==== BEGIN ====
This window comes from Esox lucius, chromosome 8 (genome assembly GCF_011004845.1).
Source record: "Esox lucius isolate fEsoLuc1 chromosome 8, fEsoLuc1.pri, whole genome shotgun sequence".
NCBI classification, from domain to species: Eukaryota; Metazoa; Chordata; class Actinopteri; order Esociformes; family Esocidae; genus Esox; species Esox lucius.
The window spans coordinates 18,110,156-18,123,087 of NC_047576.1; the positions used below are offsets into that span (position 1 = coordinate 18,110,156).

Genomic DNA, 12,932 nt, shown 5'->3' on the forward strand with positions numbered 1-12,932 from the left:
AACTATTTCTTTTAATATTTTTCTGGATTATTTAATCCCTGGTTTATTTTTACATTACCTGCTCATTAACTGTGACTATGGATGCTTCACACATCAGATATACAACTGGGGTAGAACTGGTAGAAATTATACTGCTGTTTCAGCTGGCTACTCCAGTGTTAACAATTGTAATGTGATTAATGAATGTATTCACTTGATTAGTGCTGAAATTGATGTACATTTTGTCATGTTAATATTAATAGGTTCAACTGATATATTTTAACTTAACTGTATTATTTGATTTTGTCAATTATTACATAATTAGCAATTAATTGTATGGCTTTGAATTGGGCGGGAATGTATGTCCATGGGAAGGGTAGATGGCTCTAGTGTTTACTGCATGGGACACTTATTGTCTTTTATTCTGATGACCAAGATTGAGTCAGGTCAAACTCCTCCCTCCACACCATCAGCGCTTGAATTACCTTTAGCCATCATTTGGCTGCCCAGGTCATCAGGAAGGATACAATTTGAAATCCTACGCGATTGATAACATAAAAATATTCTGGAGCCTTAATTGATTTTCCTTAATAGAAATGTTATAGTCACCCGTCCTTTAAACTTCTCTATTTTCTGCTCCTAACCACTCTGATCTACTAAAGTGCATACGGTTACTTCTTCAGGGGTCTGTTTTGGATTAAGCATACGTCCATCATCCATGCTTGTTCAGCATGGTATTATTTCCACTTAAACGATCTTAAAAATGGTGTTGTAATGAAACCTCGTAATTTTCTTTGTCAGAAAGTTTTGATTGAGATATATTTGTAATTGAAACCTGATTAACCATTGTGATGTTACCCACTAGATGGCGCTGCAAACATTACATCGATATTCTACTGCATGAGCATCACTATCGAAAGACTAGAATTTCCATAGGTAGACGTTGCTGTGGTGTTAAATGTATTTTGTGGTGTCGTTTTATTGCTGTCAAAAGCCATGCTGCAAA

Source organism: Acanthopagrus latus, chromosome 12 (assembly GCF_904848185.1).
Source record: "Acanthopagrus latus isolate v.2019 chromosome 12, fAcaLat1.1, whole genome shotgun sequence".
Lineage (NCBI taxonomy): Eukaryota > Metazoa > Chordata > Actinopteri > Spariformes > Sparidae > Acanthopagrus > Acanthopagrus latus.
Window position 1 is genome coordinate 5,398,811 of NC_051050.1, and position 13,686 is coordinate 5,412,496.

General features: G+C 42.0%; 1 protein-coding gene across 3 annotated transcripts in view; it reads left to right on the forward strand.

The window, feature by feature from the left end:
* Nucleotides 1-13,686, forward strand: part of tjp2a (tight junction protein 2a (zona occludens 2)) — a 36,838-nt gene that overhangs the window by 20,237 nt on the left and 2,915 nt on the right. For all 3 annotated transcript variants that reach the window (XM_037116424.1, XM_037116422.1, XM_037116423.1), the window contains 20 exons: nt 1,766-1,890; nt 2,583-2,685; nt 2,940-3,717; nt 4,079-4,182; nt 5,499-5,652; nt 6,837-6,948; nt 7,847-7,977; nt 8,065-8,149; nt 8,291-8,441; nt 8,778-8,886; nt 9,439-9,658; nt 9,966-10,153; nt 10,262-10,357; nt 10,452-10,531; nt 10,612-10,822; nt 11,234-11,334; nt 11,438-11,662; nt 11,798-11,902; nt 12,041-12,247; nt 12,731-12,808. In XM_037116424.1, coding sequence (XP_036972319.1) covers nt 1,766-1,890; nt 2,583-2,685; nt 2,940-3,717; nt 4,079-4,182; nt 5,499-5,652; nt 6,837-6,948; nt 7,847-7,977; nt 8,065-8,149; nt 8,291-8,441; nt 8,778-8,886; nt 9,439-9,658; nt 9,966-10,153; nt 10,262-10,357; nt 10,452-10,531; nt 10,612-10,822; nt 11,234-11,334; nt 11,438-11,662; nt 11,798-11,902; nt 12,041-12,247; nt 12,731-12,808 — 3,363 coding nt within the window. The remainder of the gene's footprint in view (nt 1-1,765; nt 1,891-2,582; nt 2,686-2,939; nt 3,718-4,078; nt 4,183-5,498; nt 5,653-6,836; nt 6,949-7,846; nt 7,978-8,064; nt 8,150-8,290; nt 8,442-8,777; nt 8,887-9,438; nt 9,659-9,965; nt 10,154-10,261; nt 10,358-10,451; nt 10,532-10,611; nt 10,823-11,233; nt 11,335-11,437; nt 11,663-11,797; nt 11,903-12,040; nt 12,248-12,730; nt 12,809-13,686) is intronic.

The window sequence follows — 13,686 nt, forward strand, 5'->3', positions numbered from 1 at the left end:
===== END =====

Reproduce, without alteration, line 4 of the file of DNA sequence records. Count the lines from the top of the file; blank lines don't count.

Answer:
The window spans coordinates 18,110,156-18,123,087 of NC_047576.1; the positions used below are offsets into that span (position 1 = coordinate 18,110,156).